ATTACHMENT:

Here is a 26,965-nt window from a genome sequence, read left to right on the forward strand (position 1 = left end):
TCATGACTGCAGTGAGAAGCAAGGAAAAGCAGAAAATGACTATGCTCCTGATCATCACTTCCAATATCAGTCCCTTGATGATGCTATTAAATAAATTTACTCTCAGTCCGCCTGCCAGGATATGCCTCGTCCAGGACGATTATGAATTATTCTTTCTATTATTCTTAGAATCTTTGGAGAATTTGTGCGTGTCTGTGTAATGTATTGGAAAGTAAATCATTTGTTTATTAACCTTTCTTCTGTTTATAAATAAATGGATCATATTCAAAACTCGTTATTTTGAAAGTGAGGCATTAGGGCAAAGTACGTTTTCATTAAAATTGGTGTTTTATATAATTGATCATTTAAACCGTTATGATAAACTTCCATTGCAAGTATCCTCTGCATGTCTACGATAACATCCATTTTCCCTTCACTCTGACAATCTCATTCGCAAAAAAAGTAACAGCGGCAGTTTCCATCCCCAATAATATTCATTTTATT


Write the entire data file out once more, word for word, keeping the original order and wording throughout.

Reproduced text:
Here is a 26,965-nt window from a genome sequence, read left to right on the forward strand (position 1 = left end):
TCATGACTGCAGTGAGAAGCAAGGAAAAGCAGAAAATGACTATGCTCCTGATCATCACTTCCAATATCAGTCCCTTGATGATGCTATTAAATAAATTTACTCTCAGTCCGCCTGCCAGGATATGCCTCGTCCAGGACGATTATGAATTATTCTTTCTATTATTCTTAGAATCTTTGGAGAATTTGTGCGTGTCTGTGTAATGTATTGGAAAGTAAATCATTTGTTTATTAACCTTTCTTCTGTTTATAAATAAATGGATCATATTCAAAACTCGTTATTTTGAAAGTGAGGCATTAGGGCAAAGTACGTTTTCATTAAAATTGGTGTTTTATATAATTGATCATTTAAACCGTTATGATAAACTTCCATTGCAAGTATCCTCTGCATGTCTACGATAACATCCATTTTCCCTTCACTCTGACAATCTCATTCGCAAAAAAAGTAACAGCGGCAGTTTCCATCCCCAATAATATTCATTTTATT